Dulli Breaks New Ground
Greg Dulli breaks new ground with the Twilight Singers
By Matt Sebastian, Camera Music Writer
October 30, 2003
The Daily Camera
Greg Dulli’s never been one to look on the bright side of life, and his new Twilight Singers record is no different: “Black out the window,” he grimly croons on the album’s opener, “It’s party time … so let’s all play suicide.”
For fans of the singer’s work with the sorely missed Afghan Whigs, the just-released Blackberry Belle is another exploration of Dulli’s black heart, a sonic journey through damp alleys and hazy bars. Even so, this isn’t the record Dulli intended to make.
“Everything changed when Teddy died,” Dulli says of the sudden death, in January 2002, of his best friend, film director Ted Demme. “I had a record, actually, almost in the can before he died, and in one minute, that record wasn’t me anymore.”
Stricken by grief, Dulli — who opens the Twilight Singers’ fall tour Tuesday at the Bluebird Theater — dumped the material he’d been laboring over and started anew. The resulting songs, which ultimately landed on Blackberry Belle, don’t explicitly address Demme or his death, yet, as Dulli puts it, “There’s not a song on there that don’t have Teddy in it somehow.”
“His death was that cold and unsentimental reminder that life is cruel, sudden, swift and unexplainable,” Dulli says from his Los Angeles home. “My life’s changed forever. That guy was a force; he had a light burning inside him that I’d never seen in anybody before, and that light got snuffed out. And I was like, ‘I want that light.’ Then I realized I have to be that light.”
With Blackberry Belle, the darkly soulful Dulli has reworked his post-Whigs project, turning it into more of a solo vehicle than originally intended. When Dulli began work on the Twilight Singers’ debut in 1997, he conceived the band as a trio of singers — himself, Howlin’ Maggie frontman Harold “Happy” Chichester and Shawn Smith, vocalist for Satchel and Brad.
“That lasted about a day,” Dulli says, laughing. “You put three alpha males in a room and there’s going to be blood and fur everywhere — and there was. This thing is my little Ziggy Stardust, role-playing fantasy anyway,
so — his voice drops a few registers — “I continue alone.”
When the Afghan Whigs signed to Columbia Records in 1998, Dulli decided to release what would be that band’s swan song, 1965, first, even though the Twilight Singers’ debut was nearly done. After the Whigs’ final tour, Dulli returned to the Twilight Singers material, partnering with British breakbeat duo Filia Brazillia to remix the entire album from scratch.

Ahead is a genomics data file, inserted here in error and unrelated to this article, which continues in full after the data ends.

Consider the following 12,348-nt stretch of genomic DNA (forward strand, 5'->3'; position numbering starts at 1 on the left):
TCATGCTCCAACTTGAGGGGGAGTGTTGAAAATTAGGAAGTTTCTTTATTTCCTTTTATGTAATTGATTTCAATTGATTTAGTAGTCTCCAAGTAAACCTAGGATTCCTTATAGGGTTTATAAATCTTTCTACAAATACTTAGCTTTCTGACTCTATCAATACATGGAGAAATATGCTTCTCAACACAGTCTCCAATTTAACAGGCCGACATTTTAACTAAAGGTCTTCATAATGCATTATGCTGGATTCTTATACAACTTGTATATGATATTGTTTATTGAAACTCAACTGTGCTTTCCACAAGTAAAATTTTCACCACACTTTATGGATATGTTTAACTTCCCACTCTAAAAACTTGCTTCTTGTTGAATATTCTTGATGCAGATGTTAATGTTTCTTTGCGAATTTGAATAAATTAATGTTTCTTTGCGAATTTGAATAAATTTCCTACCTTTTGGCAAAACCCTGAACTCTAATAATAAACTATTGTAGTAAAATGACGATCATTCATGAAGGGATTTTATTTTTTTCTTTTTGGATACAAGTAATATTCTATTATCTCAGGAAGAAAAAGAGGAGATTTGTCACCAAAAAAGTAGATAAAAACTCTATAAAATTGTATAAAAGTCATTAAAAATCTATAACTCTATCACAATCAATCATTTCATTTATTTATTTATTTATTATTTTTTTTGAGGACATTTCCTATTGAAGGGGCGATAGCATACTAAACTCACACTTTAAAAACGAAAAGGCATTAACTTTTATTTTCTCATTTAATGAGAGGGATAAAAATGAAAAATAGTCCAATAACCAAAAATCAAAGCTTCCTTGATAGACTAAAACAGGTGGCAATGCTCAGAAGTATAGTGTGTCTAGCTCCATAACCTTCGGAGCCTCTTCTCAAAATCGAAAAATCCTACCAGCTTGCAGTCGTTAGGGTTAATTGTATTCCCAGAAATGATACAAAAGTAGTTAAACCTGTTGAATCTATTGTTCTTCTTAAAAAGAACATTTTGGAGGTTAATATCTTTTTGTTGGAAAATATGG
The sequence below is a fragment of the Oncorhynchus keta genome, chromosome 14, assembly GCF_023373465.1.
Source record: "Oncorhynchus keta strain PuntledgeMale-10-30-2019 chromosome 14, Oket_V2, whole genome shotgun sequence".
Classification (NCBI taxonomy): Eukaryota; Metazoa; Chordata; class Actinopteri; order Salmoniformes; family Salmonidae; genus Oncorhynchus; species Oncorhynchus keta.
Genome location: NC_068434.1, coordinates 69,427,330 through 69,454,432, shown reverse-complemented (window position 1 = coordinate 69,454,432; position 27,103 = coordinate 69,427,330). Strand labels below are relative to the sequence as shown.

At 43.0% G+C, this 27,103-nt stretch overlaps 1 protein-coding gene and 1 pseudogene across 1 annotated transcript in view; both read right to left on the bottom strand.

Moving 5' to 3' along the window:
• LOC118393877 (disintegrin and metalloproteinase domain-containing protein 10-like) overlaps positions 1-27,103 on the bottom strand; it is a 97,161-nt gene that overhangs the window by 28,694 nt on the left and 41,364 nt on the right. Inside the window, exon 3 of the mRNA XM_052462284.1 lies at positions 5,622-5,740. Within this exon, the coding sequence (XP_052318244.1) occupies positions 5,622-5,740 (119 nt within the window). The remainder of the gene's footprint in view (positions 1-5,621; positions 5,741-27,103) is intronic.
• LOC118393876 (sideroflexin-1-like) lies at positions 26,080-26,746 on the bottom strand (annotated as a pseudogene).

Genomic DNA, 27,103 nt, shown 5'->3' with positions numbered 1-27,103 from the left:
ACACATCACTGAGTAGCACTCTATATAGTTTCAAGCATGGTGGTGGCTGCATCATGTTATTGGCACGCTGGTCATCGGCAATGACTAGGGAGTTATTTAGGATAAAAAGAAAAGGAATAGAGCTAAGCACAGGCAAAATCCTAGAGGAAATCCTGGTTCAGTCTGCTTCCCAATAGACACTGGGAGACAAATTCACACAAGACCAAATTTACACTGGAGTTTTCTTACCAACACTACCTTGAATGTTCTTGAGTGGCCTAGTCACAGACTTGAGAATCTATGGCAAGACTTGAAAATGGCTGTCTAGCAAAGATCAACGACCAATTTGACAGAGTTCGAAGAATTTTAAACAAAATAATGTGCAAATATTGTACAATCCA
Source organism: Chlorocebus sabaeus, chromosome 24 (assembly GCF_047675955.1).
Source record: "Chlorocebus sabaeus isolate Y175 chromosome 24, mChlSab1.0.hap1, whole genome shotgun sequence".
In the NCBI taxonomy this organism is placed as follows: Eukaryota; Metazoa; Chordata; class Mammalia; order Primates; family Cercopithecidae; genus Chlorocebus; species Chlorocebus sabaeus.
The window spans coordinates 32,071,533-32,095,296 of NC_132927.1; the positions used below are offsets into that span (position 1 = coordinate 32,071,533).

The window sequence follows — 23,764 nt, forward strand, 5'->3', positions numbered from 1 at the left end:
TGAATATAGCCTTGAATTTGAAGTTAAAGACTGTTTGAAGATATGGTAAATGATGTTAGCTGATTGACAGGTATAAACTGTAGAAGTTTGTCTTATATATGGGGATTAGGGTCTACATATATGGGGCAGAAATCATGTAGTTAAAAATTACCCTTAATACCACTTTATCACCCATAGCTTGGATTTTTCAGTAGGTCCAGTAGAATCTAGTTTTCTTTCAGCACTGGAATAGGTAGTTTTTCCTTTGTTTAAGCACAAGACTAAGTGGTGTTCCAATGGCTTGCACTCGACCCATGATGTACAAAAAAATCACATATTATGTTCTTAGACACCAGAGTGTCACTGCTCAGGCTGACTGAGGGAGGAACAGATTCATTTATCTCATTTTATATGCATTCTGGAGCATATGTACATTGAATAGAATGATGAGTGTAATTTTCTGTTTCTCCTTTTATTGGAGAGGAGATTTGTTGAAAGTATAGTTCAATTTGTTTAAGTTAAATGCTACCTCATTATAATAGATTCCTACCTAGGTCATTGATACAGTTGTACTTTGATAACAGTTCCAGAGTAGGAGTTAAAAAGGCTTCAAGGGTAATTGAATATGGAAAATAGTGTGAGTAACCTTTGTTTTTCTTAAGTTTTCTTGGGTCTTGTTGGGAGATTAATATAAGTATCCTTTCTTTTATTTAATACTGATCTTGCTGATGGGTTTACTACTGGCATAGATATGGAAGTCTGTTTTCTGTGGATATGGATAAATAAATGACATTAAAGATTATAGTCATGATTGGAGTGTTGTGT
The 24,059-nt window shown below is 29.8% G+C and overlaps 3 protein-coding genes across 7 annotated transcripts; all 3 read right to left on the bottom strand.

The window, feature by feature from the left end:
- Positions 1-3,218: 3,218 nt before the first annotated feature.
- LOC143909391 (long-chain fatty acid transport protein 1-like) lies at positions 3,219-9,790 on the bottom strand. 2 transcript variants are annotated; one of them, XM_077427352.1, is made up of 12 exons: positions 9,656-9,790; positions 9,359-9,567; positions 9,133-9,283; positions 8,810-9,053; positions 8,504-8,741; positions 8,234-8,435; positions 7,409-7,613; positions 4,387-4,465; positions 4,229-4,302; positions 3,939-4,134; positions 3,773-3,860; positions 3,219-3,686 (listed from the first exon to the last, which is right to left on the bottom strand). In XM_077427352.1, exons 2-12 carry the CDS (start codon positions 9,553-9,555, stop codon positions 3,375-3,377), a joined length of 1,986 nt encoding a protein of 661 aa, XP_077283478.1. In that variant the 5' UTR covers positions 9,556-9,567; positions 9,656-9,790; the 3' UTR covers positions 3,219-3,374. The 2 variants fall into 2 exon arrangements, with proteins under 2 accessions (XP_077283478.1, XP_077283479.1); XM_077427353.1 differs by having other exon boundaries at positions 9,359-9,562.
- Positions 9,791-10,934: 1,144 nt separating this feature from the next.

Released in 2000, Twilight as Played By the Twilight Singers was strikingly different than the Whigs’ work. The songs, some quite mournful, were bathed in dusky electronics and trip-hop beats.
Working with an entirely new cast of musicians on Blackberry Belle — including Galactic drummer Stanton Moore, ex-Screaming Trees singer Mark Lanegan and former Prince sidekick Apollonia — Dulli toned down the techno, mixing in a little more of the grungy, R&B-splattered rock he perfected with the Afghan Whigs; rockers like “Teenage Wristband” and the funky “Feathers” would have been more at home on a Whigs record than on Twilight.
“I really liked the stainless-steel cold precision of the first Twilight record,” Dulli says. “I’d always wanted to hear my songs like that. I still put it on and it’s like, ‘Wow, that’s me!’ But when we played those songs live, we hotwired them. You get up there and you can’t play a mood record on stage — you’d snooze everyone out like you’re Mazzy Star.”
The music may be a little more uptempo, but lyrically, Dulli continues his fascination with the seamier side of life. He insists he doesn’t feel pigeonholed as a dark lyricist, even after the Whigs’ 1993 album Gentlemen, which, in wrenching and nearly misogynistic fashion, detailed the disintegration of a relationship.
“When I’m experiencing delirious highs of joy, I’m not looking for a pen and paper to talk about it,” Dulli says. “If I could write a happy-ass song like Stevie Wonder or Paul McCartney, I’d probably do it. But I’m working something out when I’m writing these songs. It’s a voyage of discovery. I kind of have to do it, or I’d probably blow up if I didn’t release these feelings.
“Of course,” he adds with a chuckle, “I’ll occasionally put a nice little jam behind it, so even if you’re not listening to the words, you’re bobbing your head and shaking your ass.”